Monday, January 14, 2008

Amputee wants to run in the Olympics

Below is an incredible story about an amputee who wants to compete in the Olympics. Of course he should not be able to. He is using man-made instruments in order to compete. I'm not denigrating his tragedy or his will to succeed, but everyone should be realisitic and fair. It would be another sign of our downfall as a civilization if this man were to compete as though he was normal. The shame of it is that its' gotten this far, and he still is appealing. We should be ecstactic about the medical technology that allows injured people to live fulfilling and fruitful lives. Yet, we shouldn't let this suspend our good judgement.

Amputee ineligible for the Olympics

LONDON — Track and field’s world governing body ruled on Monday that Oscar Pistorius, a double-amputee sprinter from South Africa, is not be eligible to compete in Olympic qualifying events. The International Association of Athletics Federations explained in a statement that, after an independent scientific study, it deemed Pistorius’s state-of-the-art carbon fiber prosthetics “should be considered as technical aids which give him an advantage over other athletes not using them.”

advice in order to prepare an appeal. “We need to speak with the I.A.A.F. first and see what approaches we can follow there,” Van Zyl said in a telephone interview from South Africa. “The last resort will probably be the Court of Arbitration for Sport.”
Pistorius, 21, was born without fibulas and had both legs amputated below the knee when he was 11 months old. But in the four years since he started competing, he has set
Paralympic world records in the 100, 200 and 400 meters and it was his dream to compete in the Olympic Games.
The I.A.A.F. had originally cleared him to compete against able-bodied athletes last June, pending further scientific examination of his j-shaped blades, known as Cheetahs. But in the meantime, Pistorius became the focus of an intense ethical debate over the limits which should be placed on technology. So last November, the I.A.A.F. arranged for Pistorius to travel to Cologne, Germany, where he was tested for two days under the supervision of Peter Brueggemann, a professor at the German Sport University.
Brueggemann’s biomechanical and physiological analysis found that from a mechanical standpoint, the Cheetahs were more efficient than a human ankle and could in fact return energy in maximum speed sprinting. Specifically, he established that “the mechanical advantage of the blade in relation to the healthy ankle joint of an able-bodied athlete is higher than 30 percent.” This means, according to the statement, that Pistorius was able to run at the same speed as the able-bodied sprinters with about “25 percent less energy expenditure.”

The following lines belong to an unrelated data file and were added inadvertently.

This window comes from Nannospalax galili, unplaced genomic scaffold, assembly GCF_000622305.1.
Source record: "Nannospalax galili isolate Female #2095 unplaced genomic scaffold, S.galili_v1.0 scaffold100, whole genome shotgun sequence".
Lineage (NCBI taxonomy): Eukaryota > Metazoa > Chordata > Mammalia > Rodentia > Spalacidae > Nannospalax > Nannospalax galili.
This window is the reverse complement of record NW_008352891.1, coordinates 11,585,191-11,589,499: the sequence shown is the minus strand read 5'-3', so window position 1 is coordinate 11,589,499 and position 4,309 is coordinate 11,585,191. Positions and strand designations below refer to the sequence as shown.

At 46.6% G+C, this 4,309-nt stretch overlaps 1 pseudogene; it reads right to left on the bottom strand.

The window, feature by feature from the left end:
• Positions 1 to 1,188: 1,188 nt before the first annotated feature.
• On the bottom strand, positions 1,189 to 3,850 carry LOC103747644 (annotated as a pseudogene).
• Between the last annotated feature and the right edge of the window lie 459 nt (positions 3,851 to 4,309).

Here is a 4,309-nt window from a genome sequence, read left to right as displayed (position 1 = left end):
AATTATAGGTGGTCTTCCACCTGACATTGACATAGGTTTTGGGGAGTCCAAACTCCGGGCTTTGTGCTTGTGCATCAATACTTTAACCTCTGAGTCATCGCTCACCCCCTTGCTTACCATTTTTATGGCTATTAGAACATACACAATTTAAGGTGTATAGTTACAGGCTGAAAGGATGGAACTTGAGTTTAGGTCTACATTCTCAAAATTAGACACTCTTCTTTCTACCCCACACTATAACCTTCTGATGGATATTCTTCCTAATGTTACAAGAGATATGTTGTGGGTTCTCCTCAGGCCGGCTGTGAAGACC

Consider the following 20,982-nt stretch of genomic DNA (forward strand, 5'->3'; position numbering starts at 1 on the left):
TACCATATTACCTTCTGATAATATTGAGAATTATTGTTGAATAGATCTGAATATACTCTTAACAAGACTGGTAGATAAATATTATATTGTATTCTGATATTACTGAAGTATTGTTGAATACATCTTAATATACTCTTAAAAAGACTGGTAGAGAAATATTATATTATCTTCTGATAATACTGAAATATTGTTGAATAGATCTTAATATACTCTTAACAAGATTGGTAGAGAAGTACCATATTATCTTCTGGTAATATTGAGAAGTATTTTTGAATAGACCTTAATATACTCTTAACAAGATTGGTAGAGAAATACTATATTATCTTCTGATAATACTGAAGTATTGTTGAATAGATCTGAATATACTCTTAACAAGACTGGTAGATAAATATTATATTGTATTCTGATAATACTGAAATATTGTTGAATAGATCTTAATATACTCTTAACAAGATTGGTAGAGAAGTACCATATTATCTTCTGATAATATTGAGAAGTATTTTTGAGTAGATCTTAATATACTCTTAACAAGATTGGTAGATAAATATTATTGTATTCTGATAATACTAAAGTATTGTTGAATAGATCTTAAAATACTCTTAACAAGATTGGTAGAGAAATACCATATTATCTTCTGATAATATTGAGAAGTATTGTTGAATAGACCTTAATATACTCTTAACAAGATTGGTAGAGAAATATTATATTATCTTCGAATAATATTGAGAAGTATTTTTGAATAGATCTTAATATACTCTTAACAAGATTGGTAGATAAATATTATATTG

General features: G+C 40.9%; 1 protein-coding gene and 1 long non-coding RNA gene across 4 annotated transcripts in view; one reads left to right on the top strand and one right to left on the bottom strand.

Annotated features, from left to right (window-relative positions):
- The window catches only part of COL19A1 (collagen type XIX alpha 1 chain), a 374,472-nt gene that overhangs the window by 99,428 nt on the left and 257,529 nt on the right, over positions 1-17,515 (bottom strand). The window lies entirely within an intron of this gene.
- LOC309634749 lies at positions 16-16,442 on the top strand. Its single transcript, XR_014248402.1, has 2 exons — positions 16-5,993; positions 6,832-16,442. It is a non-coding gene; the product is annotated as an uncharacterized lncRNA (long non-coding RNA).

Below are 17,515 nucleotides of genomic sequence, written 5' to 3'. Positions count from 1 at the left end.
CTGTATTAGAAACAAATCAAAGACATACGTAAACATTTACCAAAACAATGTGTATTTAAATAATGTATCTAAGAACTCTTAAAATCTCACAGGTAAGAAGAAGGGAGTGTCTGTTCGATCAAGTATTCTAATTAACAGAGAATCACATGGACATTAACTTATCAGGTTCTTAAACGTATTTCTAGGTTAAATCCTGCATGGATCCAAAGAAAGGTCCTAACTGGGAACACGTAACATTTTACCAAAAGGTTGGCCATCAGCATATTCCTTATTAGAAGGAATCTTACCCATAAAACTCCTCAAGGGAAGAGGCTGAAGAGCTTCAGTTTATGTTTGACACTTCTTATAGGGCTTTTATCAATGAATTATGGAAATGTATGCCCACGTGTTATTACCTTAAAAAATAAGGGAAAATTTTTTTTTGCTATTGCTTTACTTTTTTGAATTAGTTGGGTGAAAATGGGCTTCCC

In a telephone interview last week, however, Brueggemann noted that this did not necessarily translate to a general advantage. Still, it was enough for the I.A.A.F. to decide that the Cheetahs are in “clear contravention” of the rules.
Last week, the I.A.A.F. allowed Pistorius to circulate the findings from the Cologne tests to a number of other experts. Based on their opinions, Van Zyl believes that Pistorius still has a strong case.
“Everyone that came back to us said that there were too many variables that weren’t considered and that more testing should be done,” he said. “They said a verdict can’t be reached only on the information that was collected.”
Van Zyl added that, though Pistorius was “obviously disappointed,” he had seen the decision coming. The I.A.A.F. was originally supposed to deliver its verdict last Thursday, before pushing it back to Saturday, and again to Monday, in order to allow Pistorius time to give a formal response. He did so last Friday, promising to appeal any decision against him.
“I feel that it is my responsibility,” Pistorius told The Associated Press, “on behalf of myself and all other disabled athletes, to stand firmly and not allow one organization to inhibit our ability to compete using the very tools without which we simply cannot walk, let alone run. I will not stand down.”
The statement from the I.A.A.F. only specified the Cheetahs, manufactured by the Icelandic-based company Ossur, as illegal technical aids. It remains unclear what the ruling will mean for other disabled athletes hoping to participate in able-bodied competition with different prosthetics.
But Van Zyl has not given up hope for Pistorius, who has yet to match the automatic qualifying time for the 2008 Olympics of 45.55 seconds in the 400 meters. “He still wants to be an Olympian, but it’s not looking like it’ll be Beijing,” he said. “We’ll see if we can’t
get him in London in 2012. We’re going to try and explore all possible avenues to get him competing in the Olympics.”

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